Commentary: Can China's superstar tech giants win over reluctant US customers?
Huawei aside, WeChat and Alipay are growing fast but the trade war is unleashing a digital divide between East and West, says the Financial Times' Elaine Moore.
NEW YORK: A director at the University of California sent an alarming email this year warning students not to use messaging apps WeChat and WhatsApp when travelling to China.
The advice caused confusion. WhatsApp is blocked in China and messages are encrypted. (The email mentions an espionage case against a US citizen referring to WhatsApp but that was in Russia, not China.)
The more surprising part for me was the number of US students who came out in defence of WeChat. The Chinese app has a history of surveillance and while it can be difficult to get things done in China without it, the same is not true in the US. Its supporters just seemed to like having another chat app.
MORE USERS BUT WHERE ARE MY FRIENDS?
WeChat owner Tencent has been trying to add more international users since 2013, going so far as to hire football star Lionel Messi to advertise the brand. That means an English language version is available and verification is simple.
I signed up to see how useful it would be in the US. The only problem was that, even after rifling through my contacts, WeChat could find only a handful of connections. That felt tragic on an app with millions of global users.
One friend in China took pity and sent me a gif of a dog typing. I replied with a sticker of a happy rabbit. After that I was stumped.
My friend needs WeChat to function. The app facilitates her meetings, social life, food purchases and transport. In the US, these things are spread out over different apps.
With messages piling up on email, WhatsApp and Slack, I quickly forgot to open WeChat. The app is going to find it hard to expand in the US.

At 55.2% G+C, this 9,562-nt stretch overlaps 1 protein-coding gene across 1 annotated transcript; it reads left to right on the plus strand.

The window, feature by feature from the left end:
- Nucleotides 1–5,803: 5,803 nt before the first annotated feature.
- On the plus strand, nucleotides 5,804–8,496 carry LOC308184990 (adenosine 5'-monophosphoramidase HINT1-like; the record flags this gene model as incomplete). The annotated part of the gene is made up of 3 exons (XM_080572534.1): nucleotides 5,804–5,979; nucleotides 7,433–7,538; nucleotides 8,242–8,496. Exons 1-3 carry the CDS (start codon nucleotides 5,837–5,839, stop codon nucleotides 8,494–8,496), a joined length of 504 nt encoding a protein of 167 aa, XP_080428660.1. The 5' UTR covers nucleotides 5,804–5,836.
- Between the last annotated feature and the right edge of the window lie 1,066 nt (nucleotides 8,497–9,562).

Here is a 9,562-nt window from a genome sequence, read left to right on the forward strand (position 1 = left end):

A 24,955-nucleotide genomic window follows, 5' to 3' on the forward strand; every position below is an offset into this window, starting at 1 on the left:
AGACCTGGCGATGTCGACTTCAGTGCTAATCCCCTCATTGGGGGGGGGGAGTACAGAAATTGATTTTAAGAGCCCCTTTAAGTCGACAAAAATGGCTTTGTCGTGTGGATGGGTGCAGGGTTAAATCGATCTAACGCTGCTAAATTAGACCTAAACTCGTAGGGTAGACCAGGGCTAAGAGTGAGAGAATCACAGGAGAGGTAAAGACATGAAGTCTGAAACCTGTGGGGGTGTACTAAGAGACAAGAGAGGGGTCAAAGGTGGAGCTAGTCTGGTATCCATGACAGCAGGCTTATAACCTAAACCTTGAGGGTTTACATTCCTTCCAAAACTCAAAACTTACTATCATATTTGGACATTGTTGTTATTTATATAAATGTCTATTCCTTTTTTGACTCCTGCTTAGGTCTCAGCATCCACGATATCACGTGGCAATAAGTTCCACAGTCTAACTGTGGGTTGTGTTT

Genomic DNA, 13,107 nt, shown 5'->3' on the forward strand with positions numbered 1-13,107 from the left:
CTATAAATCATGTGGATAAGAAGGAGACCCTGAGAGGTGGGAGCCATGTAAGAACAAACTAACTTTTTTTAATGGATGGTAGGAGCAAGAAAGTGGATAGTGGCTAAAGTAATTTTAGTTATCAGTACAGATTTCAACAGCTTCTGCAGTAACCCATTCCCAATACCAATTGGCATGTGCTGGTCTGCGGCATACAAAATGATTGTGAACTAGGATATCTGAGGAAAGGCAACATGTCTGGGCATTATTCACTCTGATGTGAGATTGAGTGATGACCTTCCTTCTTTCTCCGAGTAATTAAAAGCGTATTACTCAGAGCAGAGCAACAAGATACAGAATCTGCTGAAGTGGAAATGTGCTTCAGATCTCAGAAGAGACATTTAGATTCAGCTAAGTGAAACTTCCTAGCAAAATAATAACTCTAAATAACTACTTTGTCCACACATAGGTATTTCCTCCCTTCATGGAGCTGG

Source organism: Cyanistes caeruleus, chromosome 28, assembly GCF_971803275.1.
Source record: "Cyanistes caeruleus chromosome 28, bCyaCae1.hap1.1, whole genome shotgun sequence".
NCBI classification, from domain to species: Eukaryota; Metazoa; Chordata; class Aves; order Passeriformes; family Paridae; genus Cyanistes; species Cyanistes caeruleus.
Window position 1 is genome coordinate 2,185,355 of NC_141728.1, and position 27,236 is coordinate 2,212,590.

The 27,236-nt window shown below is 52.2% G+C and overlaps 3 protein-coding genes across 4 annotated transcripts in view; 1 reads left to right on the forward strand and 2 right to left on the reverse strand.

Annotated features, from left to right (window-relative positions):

MORE LUCK WITH ALIPAY
Alipay, the digital payment group owned by ecommerce giant Alibaba, could have more luck. Walking around the crab restaurants and pretzel stands on San Francisco’s tourist-heavy Pier 39, it is easy to spot a sky-blue Alipay logo.
Since arriving in the US in 2016, Alipay is now available in about four million locations thanks to a deal with local payment processor First Data.
I signed up easily enough but navigating the app as a foreigner is tricky. I didn’t realise how familiar I was with Uber, Airbnb and Twitter logos until I looked at a screen containing DiDi and Yu’e Bao.
Alipay also has a disconcerting habit of switching from English to Chinese characters, leaving me suddenly stuck. Theoretically, I can use my account to order food, make a peer-to-peer payment and store documents but I have no idea how.
NOT SO EASY
There are good reasons why China’s superstar tech companies are trying to make inroads in the US. Growth at home has slowed just as they reach the kind of size that makes it harder to find new users there.
But competition plus a trade war between the US and Chinese governments are equally good reasons why they are struggling. The same goes for US companies in China. A digital dividing line is being drawn up between east and west.
So far, the only Chinese company to really cross over is ByteDance, owner of video app TikTok. Short, silly videos turn out to transcend borders more easily than financial services and messaging platforms.
Last year it became the world’s most downloaded app (although ByteDance was fined last week by the Federal Trade Commission for allegedly collecting personal information from children).
For Alipay and Tencent, Chinese tourists abroad are a big enough group to justify US expansion. An estimated 350,000 Chinese students are enrolled at US universities and tourism is booming. San Francisco’s travel association expects one in four tourist dollars spent there to come from Chinese visitors by 2020.
Meanwhile, there is still no popular app in the US that matches the sort of all-in-one shopping/payment/health/work/social portal offered in China. Using the Chinese apps, even clumsily, I could see how nice it would be to leave everything at home but your phone.
But I would also think twice about handing over that much information to one company. The anti-tech backlash has left many of us suspicious about the sort of data we want to provide.
The moment for a US super-app has probably already passed.